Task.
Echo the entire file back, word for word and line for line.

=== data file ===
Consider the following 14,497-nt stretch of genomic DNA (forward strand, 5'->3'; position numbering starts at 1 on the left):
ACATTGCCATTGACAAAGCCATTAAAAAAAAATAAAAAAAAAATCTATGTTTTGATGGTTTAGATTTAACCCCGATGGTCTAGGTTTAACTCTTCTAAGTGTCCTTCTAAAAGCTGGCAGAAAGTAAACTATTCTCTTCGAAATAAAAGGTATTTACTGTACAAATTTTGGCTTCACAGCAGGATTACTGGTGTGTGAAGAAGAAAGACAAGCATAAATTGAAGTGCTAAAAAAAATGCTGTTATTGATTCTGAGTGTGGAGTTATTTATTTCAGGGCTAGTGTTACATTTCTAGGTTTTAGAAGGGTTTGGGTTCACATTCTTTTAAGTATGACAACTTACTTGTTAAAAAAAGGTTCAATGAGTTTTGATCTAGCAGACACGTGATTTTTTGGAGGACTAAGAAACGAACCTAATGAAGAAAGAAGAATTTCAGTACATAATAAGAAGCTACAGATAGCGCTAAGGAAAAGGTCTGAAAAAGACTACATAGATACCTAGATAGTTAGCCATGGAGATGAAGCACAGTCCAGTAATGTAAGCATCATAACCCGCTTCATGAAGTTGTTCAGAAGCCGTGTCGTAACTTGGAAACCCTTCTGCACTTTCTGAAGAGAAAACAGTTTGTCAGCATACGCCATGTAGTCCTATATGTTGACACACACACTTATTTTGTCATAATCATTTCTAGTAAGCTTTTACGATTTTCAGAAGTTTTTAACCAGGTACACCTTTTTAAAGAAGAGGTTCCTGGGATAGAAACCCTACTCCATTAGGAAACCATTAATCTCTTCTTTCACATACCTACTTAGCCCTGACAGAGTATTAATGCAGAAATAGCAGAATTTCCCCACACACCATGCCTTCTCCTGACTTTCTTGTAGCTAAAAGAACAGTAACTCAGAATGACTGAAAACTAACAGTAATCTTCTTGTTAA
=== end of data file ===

Consider the following 14,497-nt stretch of genomic DNA (forward strand, 5'->3'; position numbering starts at 1 on the left):
ACATTGCCATTGACAAAGCCATTAAAAAAAAATAAAAAAAAAATCTATGTTTTGATGGTTTAGATTTAACCCCGATGGTCTAGGTTTAACTCTTCTAAGTGTCCTTCTAAAAGCTGGCAGAAAGTAAACTATTCTCTTCGAAATAAAAGGTATTTACTGTACAAATTTTGGCTTCACAGCAGGATTACTGGTGTGTGAAGAAGAAAGACAAGCATAAATTGAAGTGCTAAAAAAAATGCTGTTATTGATTCTGAGTGTGGAGTTATTTATTTCAGGGCTAGTGTTACATTTCTAGGTTTTAGAAGGGTTTGGGTTCACATTCTTTTAAGTATGACAACTTACTTGTTAAAAAAAGGTTCAATGAGTTTTGATCTAGCAGACACGTGATTTTTTGGAGGACTAAGAAACGAACCTAATGAAGAAAGAAGAATTTCAGTACATAATAAGAAGCTACAGATAGCGCTAAGGAAAAGGTCTGAAAAAGACTACATAGATACCTAGATAGTTAGCCATGGAGATGAAGCACAGTCCAGTAATGTAAGCATCATAACCCGCTTCATGAAGTTGTTCAGAAGCCGTGTCGTAACTTGGAAACCCTTCTGCACTTTCTGAAGAGAAAACAGTTTGTCAGCATACGCCATGTAGTCCTATATGTTGACACACACACTTATTTTGTCATAATCATTTCTAGTAAGCTTTTACGATTTTCAGAAGTTTTTAACCAGGTACACCTTTTTAAAGAAGAGGTTCCTGGGATAGAAACCCTACTCCATTAGGAAACCATTAATCTCTTCTTTCACATACCTACTTAGCCCTGACAGAGTATTAATGCAGAAATAGCAGAATTTCCCCACACACCATGCCTTCTCCTGACTTTCTTGTAGCTAAAAGAACAGTAACTCAGAATGACTGAAAACTAACAGTAATCTTCTTGTTAA